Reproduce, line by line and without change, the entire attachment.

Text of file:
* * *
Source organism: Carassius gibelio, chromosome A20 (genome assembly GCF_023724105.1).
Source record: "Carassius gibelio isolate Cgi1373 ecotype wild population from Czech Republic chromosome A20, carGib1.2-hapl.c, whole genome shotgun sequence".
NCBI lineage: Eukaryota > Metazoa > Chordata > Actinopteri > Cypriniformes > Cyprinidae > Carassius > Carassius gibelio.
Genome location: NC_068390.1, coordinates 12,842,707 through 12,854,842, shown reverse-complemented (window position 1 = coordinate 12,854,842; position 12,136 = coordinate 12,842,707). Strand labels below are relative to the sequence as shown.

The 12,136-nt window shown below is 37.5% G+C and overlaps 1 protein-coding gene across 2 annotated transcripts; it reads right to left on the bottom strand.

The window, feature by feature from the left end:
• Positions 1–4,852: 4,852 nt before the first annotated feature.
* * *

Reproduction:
Source organism: Carassius gibelio, chromosome A20 (genome assembly GCF_023724105.1).
Source record: "Carassius gibelio isolate Cgi1373 ecotype wild population from Czech Republic chromosome A20, carGib1.2-hapl.c, whole genome shotgun sequence".
NCBI lineage: Eukaryota > Metazoa > Chordata > Actinopteri > Cypriniformes > Cyprinidae > Carassius > Carassius gibelio.
Genome location: NC_068390.1, coordinates 12,842,707 through 12,854,842, shown reverse-complemented (window position 1 = coordinate 12,854,842; position 12,136 = coordinate 12,842,707). Strand labels below are relative to the sequence as shown.

The 12,136-nt window shown below is 37.5% G+C and overlaps 1 protein-coding gene across 2 annotated transcripts; it reads right to left on the bottom strand.

The window, feature by feature from the left end:
• Positions 1–4,852: 4,852 nt before the first annotated feature.